To that end, Spring launched a new website, added the ability to sell digital products and shifted its target market from general print-on-demand sellers to social media creators with large fanbases.
While the intentions behind this are laudable, the rebranding process seems to have lead to a significant number of problems for the company, and — more importantly — its users and their customers.
In addition to the previously mentioned issue of excessively slow payments, there have been frequent reports of missing orders, slow shipping and a fall-off in the general quality of seller support services from the company since its big rebrand took place.
Additionally, the new Spring website provides users with access to a lot less key information than the old Teespring site did. It’s now almost impossible to find out key product information such as the manufacturer of the base product or the bona fides of Spring’s print providers.
It will be interesting to see if Spring’s acquisition by Amaze turns things around to create a more stable situation for Spring and its client base.
Pricing plans and extra charges
Unlike competing POD platform Printify, which charges a monthly subscription to access all its features, it’s completely free to set up an account in Printful or Spring.
However, there are some occasions when both tools charge you extra to access features.
You can expect additional costs in Spring for…
- Using professional product design services with Spring’s design partner AffinityX — this costs around $17 per design for logos, custom merch graphics, and digital store designs.
- Connecting a custom domain to your Spring store — this costs $11.99 per year.
- Purchasing a custom domain name from Spring — costs for Spring custom domains start from $16 per year.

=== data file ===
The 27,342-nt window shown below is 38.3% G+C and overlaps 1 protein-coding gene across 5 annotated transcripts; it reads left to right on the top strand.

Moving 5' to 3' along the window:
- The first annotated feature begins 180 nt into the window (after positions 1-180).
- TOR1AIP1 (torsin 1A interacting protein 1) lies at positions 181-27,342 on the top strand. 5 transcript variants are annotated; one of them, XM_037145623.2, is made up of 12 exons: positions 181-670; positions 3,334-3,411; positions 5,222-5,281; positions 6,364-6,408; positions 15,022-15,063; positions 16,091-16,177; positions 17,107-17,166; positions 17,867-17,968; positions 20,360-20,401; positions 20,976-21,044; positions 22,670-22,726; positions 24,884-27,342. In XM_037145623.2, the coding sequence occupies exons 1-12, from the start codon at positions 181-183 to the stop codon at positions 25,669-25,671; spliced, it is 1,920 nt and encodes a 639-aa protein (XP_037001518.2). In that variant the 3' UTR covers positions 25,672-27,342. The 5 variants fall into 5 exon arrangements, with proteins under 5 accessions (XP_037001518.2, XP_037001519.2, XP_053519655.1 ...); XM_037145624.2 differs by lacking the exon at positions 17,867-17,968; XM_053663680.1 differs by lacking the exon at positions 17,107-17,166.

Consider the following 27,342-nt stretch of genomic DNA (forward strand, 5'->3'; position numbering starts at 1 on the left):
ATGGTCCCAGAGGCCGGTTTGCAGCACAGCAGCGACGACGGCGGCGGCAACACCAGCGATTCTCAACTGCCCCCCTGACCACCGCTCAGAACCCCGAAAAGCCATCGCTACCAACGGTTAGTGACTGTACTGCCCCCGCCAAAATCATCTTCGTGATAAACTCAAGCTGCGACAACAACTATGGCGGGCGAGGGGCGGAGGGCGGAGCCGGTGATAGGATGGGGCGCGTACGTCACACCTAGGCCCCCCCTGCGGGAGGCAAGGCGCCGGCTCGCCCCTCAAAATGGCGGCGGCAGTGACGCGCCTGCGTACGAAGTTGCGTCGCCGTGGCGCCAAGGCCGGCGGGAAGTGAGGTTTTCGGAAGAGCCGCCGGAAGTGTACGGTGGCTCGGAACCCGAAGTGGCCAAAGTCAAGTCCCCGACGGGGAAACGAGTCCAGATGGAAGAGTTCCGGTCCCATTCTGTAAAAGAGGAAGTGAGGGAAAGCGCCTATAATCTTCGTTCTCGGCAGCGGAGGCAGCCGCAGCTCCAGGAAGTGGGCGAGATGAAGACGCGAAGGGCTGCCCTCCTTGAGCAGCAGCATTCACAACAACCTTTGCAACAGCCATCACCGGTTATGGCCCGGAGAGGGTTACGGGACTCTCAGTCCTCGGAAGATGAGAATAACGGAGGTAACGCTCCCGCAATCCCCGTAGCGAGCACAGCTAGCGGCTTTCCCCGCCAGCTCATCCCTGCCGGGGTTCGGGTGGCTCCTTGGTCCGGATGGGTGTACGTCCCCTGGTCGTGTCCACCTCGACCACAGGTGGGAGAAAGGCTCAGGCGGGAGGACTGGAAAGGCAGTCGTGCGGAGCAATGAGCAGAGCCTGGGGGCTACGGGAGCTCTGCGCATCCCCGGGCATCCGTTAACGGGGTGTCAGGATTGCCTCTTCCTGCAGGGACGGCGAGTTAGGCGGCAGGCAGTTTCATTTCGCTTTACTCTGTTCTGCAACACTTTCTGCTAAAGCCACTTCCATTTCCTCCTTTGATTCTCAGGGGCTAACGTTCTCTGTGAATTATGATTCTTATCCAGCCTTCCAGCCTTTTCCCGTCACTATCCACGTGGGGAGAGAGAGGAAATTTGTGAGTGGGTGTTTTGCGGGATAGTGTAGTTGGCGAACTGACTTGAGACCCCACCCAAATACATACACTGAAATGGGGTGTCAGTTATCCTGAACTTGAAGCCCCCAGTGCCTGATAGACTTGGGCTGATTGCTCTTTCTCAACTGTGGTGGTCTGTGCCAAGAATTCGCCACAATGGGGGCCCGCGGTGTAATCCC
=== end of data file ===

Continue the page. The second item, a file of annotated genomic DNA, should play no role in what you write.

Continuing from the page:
- Creating landing pages for your products with Spring’s parent company ‘Amaze’ — the fee for this is $6.95 per month.
- Availing of custom fulfillment services — pricing here is based on requirements.
- Availing of development consultancy services for your store — pricing for these is negotiable.
In Printful, most additional charges relate to branding options and custom fulfillment services. Fees for some of these Printful extras are below:
- Branded packaging insert storage fees — $0.80 to $1.65 per cubic foot of storage.
- Warehousing storage fees — $0.80 to $1.60 per cubic foot of storage.
- Custom packaging picking fee — $0.50 per mailer.
- Adding a custom ‘inside label’ to a garment — $2.49 per garment.
- Adding a custom ‘outside label’ to a garment — $2.49 per garment.
- Product photography (via Fiverr) — from between $100 and $345 per product (depending on the photographer).
- Apparel design services (via Fiverr) — starting between $10 and $350 per product (depending on the designer).
Printful also offers businesses an enterprise solution to cater for large-volume operations: Printful Enterprise. The company boasts quite a few big names as enterprise customers, including Coca Cola, South Park, Dunkin’ Donuts MTV, NBC and Viacom.
Pricing for ‘Printful Enterprise’ can be negotiated with Printful’s sales team.
Buying sample POD products
If you’re genuinely committed to delivering high quality products to your customers, it’s a good idea to order samples of them from your POD service.
By doing this, you can personally evaluate the quality of the base products. Additionally, you can assess how well your designs are executed in terms of print quality, color accuracy, definition and durability after washing.